Harry and Sirius clattered down the stairs a few minutes later, looking freshly if not very thoroughly washed. Remus gestured at the covered platter where the eggs and toast were staying warm, and they helped themselves.

"Anything we should know about?" Harry asked, nodding at the Prophet. Remus folded it and shook his head, passing it across.

"The usual. Disturbances, thefts, attacks; no murders, thankfully," he said.

"Some things don't change," Sirius murmured. "Sounds just like most of the conversations we have -- we had," he corrected himself.

"They had changed," Remus replied wistfully. "We had ten years of relative peace, once upon a time."

"Intermission," Harry said darkly, reading the front page.

"Temporary truce to reload," Remus answered.

"Naptime," Sirius said lightly. The other two smiled at him, but the laugh he had been angling for did not materialise. He took a few huge bites of toast to hide his dismay.

"I'm going to Diagon Alley this morning," Remus said, adjusting his shirt-cuffs unnecessarily. "I can get anything you need, if you give me a list."

"Are you sure you'll be all right alone?" Harry asked.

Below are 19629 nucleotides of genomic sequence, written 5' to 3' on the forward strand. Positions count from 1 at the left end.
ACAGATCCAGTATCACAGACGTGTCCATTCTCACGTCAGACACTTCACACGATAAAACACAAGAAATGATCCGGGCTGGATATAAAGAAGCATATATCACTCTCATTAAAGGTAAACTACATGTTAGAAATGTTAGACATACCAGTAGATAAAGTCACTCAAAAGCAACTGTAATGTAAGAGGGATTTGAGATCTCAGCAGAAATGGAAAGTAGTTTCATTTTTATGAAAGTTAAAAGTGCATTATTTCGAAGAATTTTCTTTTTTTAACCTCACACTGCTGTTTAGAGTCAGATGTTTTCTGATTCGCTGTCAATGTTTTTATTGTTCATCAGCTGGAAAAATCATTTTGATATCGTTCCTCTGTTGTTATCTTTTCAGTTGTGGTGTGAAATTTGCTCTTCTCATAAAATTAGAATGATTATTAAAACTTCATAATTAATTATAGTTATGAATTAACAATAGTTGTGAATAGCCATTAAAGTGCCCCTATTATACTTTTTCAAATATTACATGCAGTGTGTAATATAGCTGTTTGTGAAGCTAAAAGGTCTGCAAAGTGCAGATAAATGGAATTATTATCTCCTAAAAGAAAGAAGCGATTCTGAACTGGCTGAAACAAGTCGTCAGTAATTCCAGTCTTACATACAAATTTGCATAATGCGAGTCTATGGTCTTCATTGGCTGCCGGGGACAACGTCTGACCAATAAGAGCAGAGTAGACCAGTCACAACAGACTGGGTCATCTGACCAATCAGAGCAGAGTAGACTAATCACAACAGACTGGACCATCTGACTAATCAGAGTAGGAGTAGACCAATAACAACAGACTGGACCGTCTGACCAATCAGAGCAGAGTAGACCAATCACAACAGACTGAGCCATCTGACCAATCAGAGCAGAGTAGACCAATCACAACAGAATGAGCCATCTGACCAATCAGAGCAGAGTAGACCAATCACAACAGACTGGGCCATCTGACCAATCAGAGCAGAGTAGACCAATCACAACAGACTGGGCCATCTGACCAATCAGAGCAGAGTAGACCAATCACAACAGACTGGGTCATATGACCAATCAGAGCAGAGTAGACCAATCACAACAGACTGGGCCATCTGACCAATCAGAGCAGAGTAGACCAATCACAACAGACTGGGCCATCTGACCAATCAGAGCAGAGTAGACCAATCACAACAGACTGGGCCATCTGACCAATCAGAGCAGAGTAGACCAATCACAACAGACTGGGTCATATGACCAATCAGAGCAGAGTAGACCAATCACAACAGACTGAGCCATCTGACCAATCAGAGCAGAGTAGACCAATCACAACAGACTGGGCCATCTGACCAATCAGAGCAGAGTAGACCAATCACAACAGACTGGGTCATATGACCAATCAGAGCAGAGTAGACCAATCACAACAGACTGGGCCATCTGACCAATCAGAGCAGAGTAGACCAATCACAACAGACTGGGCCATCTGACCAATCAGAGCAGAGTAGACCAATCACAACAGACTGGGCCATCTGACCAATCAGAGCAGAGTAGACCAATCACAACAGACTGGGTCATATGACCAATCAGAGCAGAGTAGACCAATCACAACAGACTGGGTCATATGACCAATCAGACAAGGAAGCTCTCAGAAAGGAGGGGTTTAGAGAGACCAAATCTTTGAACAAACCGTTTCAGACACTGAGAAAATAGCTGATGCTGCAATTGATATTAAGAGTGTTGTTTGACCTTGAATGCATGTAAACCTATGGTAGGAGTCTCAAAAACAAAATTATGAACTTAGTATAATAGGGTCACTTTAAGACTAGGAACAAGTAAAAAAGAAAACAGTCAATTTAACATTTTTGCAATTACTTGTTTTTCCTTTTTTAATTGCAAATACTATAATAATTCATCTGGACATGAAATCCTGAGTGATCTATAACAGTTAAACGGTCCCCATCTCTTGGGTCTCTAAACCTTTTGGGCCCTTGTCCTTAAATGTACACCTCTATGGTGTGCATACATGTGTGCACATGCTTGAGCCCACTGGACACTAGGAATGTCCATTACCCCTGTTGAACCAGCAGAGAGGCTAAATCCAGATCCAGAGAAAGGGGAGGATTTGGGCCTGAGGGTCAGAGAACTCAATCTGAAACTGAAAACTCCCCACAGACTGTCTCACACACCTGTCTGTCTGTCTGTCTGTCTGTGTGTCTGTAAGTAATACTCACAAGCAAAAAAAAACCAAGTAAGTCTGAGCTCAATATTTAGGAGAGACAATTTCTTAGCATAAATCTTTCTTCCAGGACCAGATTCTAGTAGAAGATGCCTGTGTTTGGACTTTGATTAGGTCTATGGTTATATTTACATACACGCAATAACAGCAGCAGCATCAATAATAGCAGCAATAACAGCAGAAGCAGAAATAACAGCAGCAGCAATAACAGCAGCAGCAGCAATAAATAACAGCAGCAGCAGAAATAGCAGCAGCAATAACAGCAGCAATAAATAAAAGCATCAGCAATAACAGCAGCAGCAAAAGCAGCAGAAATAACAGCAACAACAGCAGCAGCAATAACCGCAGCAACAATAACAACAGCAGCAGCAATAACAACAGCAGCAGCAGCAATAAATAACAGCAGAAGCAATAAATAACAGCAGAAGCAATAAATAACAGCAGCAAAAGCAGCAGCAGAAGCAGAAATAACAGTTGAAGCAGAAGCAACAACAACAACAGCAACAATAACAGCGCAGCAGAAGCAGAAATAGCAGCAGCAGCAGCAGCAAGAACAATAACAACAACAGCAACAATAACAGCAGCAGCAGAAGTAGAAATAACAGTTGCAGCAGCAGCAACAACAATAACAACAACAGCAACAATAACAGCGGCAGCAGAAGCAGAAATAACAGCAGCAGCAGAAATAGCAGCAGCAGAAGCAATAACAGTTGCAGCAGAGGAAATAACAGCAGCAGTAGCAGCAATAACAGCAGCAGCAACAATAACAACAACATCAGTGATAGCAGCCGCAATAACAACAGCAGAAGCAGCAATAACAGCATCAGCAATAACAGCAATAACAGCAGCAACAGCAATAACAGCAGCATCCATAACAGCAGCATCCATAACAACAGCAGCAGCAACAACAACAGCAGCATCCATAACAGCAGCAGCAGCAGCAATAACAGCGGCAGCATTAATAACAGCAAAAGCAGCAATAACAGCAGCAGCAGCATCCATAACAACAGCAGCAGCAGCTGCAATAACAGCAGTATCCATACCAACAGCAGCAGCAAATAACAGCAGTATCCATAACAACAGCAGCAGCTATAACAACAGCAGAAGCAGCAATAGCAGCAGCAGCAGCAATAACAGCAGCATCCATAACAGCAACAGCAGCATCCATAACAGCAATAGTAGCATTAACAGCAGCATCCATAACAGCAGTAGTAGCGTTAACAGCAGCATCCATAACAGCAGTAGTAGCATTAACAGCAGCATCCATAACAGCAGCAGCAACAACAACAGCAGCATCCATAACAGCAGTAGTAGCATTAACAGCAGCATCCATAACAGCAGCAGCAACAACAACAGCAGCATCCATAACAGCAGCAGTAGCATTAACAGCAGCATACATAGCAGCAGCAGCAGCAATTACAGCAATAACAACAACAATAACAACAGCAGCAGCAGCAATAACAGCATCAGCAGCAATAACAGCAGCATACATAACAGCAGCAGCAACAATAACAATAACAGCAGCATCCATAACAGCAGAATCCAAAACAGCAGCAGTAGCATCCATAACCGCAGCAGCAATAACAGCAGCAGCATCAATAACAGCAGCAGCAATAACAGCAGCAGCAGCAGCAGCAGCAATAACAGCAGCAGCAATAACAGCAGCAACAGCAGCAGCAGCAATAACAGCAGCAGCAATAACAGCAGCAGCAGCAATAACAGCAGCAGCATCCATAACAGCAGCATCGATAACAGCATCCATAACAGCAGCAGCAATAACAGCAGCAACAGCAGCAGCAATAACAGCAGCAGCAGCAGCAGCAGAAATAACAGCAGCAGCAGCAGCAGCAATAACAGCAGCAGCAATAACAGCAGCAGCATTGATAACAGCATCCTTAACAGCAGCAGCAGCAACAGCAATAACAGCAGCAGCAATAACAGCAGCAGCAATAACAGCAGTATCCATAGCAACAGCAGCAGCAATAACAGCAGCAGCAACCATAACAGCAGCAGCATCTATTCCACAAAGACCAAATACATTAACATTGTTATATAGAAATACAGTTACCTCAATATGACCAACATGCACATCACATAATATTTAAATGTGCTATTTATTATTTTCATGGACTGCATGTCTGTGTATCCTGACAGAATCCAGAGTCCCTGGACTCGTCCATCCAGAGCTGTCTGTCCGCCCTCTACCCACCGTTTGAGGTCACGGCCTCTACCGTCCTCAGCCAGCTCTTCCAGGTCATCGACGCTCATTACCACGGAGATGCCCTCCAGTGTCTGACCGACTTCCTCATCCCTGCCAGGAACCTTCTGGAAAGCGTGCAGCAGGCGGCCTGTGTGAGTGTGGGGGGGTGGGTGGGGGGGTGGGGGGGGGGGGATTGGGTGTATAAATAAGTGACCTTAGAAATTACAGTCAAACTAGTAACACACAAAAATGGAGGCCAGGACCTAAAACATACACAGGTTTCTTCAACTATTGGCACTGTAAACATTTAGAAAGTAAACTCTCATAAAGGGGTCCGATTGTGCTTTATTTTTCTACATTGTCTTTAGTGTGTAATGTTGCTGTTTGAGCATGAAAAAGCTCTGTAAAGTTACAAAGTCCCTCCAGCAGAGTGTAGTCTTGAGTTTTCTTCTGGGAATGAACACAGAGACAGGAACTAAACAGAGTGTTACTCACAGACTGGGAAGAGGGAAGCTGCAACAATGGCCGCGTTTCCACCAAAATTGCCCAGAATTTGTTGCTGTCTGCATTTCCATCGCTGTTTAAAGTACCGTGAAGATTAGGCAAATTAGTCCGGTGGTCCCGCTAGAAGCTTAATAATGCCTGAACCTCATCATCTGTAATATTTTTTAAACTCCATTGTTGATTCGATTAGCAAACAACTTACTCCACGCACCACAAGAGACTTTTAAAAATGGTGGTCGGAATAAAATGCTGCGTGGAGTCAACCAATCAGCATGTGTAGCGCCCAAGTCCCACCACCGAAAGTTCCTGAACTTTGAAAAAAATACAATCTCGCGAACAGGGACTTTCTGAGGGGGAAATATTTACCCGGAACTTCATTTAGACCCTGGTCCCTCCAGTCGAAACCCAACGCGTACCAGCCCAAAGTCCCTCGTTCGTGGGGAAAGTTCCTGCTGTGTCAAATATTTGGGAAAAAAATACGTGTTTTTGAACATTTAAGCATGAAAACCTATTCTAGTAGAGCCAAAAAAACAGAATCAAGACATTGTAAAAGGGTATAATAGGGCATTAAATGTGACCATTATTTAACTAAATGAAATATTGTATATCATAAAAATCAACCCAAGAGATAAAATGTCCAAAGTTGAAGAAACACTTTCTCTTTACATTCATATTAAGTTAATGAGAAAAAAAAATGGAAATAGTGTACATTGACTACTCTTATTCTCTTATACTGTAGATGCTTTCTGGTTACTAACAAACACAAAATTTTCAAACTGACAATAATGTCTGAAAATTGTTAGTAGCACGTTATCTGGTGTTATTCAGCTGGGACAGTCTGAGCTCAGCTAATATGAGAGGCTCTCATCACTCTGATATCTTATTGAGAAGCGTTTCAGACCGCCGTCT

"I'm meeting the twins there."

"I'll repeat my question..."

"We should be fine. Nobody's going to pick a fight in broad daylight," Remus reassured him. "Bill's not far away; we're meeting him and Fleur for lunch. Besides, I haven't really any choice. I have to go to St. Mungo's anyway. Augustus Pye wants to check on me but he's on rotation, so I promised him I'd show up."

"We could go with you," Harry persisted.

"I think not, Harry. You and Ron and Hermione have a lot to discuss," Remus said.

"Some of which I have to tell you, too."

"Save that for this afternoon, then; I'll be back soon enough."

"I don't like it."

"Harry," Remus said, growing slightly annoyed. "While I appreciate your concern, I have managed to keep myself from being killed for the past thirty-seven years. Which is more than can be said for some of us at this table."

Harry's head snapped up and fury showed bright for a moment in his eyes. Remus realised that what he had intended as a joke was not, in fact, at all funny.

"Bollocks to your condescention, Remus," Harry said, and he would give the boy this; a year ago it would have been a shout, and now it was...well, almost calm. "You're not safe anywhere anymore, and you know it."

"It's very hard to kill a werewolf," Remus reminded him.

"Sirius could go with you."

"Certainly not. You heard McGonagall."